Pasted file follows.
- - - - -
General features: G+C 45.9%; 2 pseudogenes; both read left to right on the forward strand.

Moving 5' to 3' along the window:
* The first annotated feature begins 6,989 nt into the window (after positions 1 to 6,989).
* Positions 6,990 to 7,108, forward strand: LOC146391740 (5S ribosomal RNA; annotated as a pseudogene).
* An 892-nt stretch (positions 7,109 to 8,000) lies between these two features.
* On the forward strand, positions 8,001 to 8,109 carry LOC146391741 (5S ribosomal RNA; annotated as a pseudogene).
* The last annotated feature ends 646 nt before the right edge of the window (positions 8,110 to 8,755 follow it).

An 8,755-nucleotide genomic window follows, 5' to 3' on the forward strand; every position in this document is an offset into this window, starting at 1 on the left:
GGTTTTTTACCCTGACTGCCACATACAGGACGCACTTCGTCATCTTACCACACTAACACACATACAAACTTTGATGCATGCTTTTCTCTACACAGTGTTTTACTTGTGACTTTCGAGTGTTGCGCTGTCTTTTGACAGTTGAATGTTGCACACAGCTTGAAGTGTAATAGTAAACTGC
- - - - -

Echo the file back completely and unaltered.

General features: G+C 45.9%; 2 pseudogenes; both read left to right on the forward strand.

Moving 5' to 3' along the window:
* The first annotated feature begins 6,989 nt into the window (after positions 1 to 6,989).
* Positions 6,990 to 7,108, forward strand: LOC146391740 (5S ribosomal RNA; annotated as a pseudogene).
* An 892-nt stretch (positions 7,109 to 8,000) lies between these two features.
* On the forward strand, positions 8,001 to 8,109 carry LOC146391741 (5S ribosomal RNA; annotated as a pseudogene).
* The last annotated feature ends 646 nt before the right edge of the window (positions 8,110 to 8,755 follow it).

An 8,755-nucleotide genomic window follows, 5' to 3' on the forward strand; every position in this document is an offset into this window, starting at 1 on the left:
GGTTTTTTACCCTGACTGCCACATACAGGACGCACTTCGTCATCTTACCACACTAACACACATACAAACTTTGATGCATGCTTTTCTCTACACAGTGTTTTACTTGTGACTTTCGAGTGTTGCGCTGTCTTTTGACAGTTGAATGTTGCACACAGCTTGAAGTGTAATAGTAAACTGC